• Shadow Projection
  • Jung On The Shadow
  • The Individuation Process: The Shadow
  • Encountering Darkness
  • Jungian Motifs in the Lord of the Rings: The Shadow
  • May It Be
  • Dancing in the Flames

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  • August, and Everything After

    This was one of those songs that got stuck in my head long before August, and Everything After ever arrived...

    The Rain King

    When I think of heaven
    Deliver me in a black-winged bird
    I think of flying ...
    Down in your sea of pins and feathers
    And all other instruments of
    Faith and Sex and God
    In the Belly of a Black-Winged Bird.

    Don't try to feed me
    'Cause I've been here before
    And I deserve a little more

    I belong, in the service of the Queen
    I belong, anywhere but in between
    She's been crying, I've been thinking
    And I am, the Rain King

    And I said mama, mama, mama,
    Why am I so alone?
    I can't go outside, I'm scared
    I might not make it home
    But I'm alive, I'm alive
    But I'm sinking in
    If there's anyone at home at your place, darlin'
    Why don't you invite me in?

    Don't try to plead me
    'Cause I've been there before
    And I deserve a little more

    I belong, in the service of the Queen
    I belong, anywhere but in between
    She's been lying, I've been sinking
    And I am the Rain King

    Hey, I only want the same as anyone
    Tender sonnets waiting for the Sun
    Oh, it seems Night endlessly
    begins and ends
    After all the Dreaming
    I come
    ~ Home Again ~

    When I think of heaven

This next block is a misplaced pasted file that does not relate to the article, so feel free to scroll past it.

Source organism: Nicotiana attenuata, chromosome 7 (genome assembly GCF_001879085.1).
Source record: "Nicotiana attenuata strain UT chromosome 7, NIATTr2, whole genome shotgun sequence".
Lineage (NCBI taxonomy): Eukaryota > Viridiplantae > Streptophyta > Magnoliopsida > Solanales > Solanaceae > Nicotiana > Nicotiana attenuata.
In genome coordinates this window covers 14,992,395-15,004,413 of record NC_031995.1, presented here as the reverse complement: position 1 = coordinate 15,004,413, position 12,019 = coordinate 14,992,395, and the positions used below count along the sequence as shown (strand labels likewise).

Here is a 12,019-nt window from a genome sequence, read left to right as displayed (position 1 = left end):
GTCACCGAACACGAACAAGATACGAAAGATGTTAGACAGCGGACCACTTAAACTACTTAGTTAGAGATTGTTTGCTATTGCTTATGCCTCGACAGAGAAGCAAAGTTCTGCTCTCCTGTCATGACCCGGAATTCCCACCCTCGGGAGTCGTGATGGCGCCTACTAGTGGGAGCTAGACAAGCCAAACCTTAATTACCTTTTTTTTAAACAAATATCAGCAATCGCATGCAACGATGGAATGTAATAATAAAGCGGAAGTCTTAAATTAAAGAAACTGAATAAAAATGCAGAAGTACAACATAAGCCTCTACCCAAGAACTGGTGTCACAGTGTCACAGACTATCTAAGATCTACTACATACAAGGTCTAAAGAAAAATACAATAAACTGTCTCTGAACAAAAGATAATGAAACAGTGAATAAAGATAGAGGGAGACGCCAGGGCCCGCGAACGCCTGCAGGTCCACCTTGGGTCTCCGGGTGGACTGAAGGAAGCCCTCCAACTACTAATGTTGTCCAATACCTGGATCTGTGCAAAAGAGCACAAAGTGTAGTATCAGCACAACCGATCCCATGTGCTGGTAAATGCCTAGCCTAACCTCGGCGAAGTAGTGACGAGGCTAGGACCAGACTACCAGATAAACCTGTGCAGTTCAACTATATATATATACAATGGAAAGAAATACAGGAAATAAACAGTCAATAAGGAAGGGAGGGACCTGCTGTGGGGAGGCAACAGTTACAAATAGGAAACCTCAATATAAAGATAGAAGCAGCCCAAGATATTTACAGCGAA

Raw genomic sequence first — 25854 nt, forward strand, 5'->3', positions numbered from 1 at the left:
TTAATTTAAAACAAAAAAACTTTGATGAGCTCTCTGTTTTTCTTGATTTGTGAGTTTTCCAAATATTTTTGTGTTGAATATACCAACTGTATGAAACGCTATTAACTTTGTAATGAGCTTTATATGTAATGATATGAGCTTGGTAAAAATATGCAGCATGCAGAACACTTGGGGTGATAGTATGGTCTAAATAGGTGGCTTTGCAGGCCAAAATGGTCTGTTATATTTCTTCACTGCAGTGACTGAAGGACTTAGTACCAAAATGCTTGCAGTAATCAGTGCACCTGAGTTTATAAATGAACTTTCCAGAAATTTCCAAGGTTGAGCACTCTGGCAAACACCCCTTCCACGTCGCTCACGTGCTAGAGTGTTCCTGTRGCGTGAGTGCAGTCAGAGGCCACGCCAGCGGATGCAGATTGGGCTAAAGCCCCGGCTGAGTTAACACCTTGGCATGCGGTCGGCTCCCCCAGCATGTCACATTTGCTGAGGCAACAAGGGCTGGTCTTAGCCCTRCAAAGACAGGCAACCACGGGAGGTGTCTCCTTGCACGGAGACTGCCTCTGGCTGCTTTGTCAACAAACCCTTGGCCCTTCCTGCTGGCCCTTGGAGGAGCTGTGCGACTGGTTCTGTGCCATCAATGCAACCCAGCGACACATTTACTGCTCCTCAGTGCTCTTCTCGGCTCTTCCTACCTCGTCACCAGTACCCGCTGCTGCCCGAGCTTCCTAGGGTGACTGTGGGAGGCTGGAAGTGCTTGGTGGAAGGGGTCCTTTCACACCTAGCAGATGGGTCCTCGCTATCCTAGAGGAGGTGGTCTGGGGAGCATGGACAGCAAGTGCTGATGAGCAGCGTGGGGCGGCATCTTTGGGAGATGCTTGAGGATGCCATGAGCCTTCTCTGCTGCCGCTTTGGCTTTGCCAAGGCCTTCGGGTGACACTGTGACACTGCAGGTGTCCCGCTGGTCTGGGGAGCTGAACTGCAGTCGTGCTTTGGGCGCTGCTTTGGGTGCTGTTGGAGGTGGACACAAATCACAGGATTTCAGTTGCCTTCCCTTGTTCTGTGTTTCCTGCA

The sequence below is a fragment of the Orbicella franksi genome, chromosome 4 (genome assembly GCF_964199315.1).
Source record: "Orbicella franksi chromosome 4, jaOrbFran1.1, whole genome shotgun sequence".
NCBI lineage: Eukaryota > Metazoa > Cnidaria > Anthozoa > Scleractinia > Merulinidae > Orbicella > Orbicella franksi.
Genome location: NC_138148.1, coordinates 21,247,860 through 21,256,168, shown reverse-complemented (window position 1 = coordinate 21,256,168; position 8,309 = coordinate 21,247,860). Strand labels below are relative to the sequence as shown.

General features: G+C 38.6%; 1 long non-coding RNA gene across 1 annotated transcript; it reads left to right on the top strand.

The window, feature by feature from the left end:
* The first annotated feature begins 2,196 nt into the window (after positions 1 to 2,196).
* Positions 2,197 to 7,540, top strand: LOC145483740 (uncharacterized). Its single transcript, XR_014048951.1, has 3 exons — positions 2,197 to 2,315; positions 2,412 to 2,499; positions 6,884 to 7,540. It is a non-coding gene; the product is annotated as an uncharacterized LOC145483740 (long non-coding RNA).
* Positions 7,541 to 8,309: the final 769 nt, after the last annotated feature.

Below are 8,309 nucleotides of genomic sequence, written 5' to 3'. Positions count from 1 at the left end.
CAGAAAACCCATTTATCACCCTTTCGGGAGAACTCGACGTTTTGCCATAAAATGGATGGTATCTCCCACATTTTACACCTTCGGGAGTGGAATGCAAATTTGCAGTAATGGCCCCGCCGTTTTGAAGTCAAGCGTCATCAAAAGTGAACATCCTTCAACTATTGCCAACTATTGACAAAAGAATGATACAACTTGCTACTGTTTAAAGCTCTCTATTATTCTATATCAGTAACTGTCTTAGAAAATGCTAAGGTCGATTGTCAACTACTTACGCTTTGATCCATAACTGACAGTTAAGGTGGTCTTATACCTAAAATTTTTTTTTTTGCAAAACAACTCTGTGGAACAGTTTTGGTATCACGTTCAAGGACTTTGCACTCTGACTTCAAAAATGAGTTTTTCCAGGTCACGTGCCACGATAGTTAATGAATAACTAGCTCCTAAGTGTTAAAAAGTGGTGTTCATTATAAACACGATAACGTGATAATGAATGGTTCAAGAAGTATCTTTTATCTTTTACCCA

Deliver me in a black-winged bird
    I think of dying ...
    Lay me down in a field of
    Flame and Heather
    Render up my Body, Into
    ~ The Burning Heart of God ~
    In the Belly of a Black-Winged Bird

    Don't try to bleed me
    'Cause I've been here before
    And I deserve a little more

    I belong, in the service of the Queen
    I belong, anywhere but in between
    She's been dying and I've been drinking
    And I Am
    The Rain King

    The Counting Crows

    [* A rain king is a shaman.]

    See also:
  • The Shaman Sickness
  • Case Example: Traditional Shamanic Initiation
  • Shamanism & Schizophrenia

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  • The Wasteland

    An excerpt from a poem which got stuck early in this process...


    APRIL is the cruellest month, breeding
    Lilacs out of the dead land, mixing
    Memory and desire, stirring
    Dull roots with spring rain.
    Winter kept us warm, covering
    Earth in forgetful snow, feeding
    A little life with dried tubers.
    Summer surprised us, coming over the Starnbergersee
    With a shower of rain; we stopped in the colonnade,
    And went on in sunlight, into the Hofgarten,
    And drank coffee, and talked for an hour.
    Bin gar keine Russin, stamm' aus Litauen, echt deutsch.
    And when we were children, staying at the archduke's,
    My cousin's, he took me out on a sled,
    And I was frightened. He said, Marie,
    Marie, hold on tight. And down we went.
    In the mountains, there you feel free.
    I read, much of the night, and go south in the winter.

    What are the roots that clutch, what branches grow
    Out of this stony rubbish? Son of man,
    You cannot say, or guess, for you know only
    A heap of broken images, where the sun beats,
    And the dead tree gives no shelter, the cricket no relief,
    And the dry stone no sound of water. Only
    There is shadow under this red rock,
    (Come in under the shadow of this red rock),
    And I will show you something different from either
    Your shadow at morning striding behind you
    Or your shadow at evening rising to meet you;
    I will show you fear in a handful of dust.

    Frisch weht der Wind
    Der Heimat zu.
    Mein Irisch Kind,
    Wo weilest du?

    'You gave me hyacinths first a year ago;
    'They called me the hyacinth girl.'
    —Yet when we came back, late, from the Hyacinth garden,
    Your arms full, and your hair wet, I could not
    Speak, and my eyes failed, I was neither
    Living nor dead, and I knew nothing,
    Looking into the heart of light, the silence.
    Od' und leer das Meer.

    The Wasteland

    T.S. Eliot

    See also: The Gravity of Love